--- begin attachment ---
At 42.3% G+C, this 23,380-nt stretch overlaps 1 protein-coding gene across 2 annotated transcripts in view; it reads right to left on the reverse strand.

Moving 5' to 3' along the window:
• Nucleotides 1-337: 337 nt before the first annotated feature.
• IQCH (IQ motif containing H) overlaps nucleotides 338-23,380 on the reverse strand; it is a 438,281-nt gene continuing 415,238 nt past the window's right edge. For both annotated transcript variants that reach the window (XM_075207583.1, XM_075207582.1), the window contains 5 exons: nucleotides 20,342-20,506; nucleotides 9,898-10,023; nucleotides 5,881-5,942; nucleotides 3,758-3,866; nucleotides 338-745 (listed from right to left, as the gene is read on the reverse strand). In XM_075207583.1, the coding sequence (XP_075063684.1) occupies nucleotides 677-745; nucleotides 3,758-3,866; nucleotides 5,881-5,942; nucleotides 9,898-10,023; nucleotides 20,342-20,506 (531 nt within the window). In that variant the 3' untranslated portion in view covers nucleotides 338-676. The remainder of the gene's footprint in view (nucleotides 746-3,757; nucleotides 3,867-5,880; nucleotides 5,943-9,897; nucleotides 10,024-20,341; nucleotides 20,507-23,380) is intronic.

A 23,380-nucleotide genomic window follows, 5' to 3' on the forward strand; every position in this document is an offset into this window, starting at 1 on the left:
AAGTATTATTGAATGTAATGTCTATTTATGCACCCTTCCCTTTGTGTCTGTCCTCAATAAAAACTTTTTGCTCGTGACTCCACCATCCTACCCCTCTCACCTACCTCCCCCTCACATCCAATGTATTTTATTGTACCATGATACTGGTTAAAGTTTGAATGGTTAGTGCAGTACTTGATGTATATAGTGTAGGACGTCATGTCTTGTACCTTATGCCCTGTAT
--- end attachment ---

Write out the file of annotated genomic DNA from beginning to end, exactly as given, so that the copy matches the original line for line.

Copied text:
At 42.3% G+C, this 23,380-nt stretch overlaps 1 protein-coding gene across 2 annotated transcripts in view; it reads right to left on the reverse strand.

Moving 5' to 3' along the window:
• Nucleotides 1-337: 337 nt before the first annotated feature.
• IQCH (IQ motif containing H) overlaps nucleotides 338-23,380 on the reverse strand; it is a 438,281-nt gene continuing 415,238 nt past the window's right edge. For both annotated transcript variants that reach the window (XM_075207583.1, XM_075207582.1), the window contains 5 exons: nucleotides 20,342-20,506; nucleotides 9,898-10,023; nucleotides 5,881-5,942; nucleotides 3,758-3,866; nucleotides 338-745 (listed from right to left, as the gene is read on the reverse strand). In XM_075207583.1, the coding sequence (XP_075063684.1) occupies nucleotides 677-745; nucleotides 3,758-3,866; nucleotides 5,881-5,942; nucleotides 9,898-10,023; nucleotides 20,342-20,506 (531 nt within the window). In that variant the 3' untranslated portion in view covers nucleotides 338-676. The remainder of the gene's footprint in view (nucleotides 746-3,757; nucleotides 3,867-5,880; nucleotides 5,943-9,897; nucleotides 10,024-20,341; nucleotides 20,507-23,380) is intronic.

A 23,380-nucleotide genomic window follows, 5' to 3' on the forward strand; every position in this document is an offset into this window, starting at 1 on the left:
AAGTATTATTGAATGTAATGTCTATTTATGCACCCTTCCCTTTGTGTCTGTCCTCAATAAAAACTTTTTGCTCGTGACTCCACCATCCTACCCCTCTCACCTACCTCCCCCTCACATCCAATGTATTTTATTGTACCATGATACTGGTTAAAGTTTGAATGGTTAGTGCAGTACTTGATGTATATAGTGTAGGACGTCATGTCTTGTACCTTATGCCCTGTAT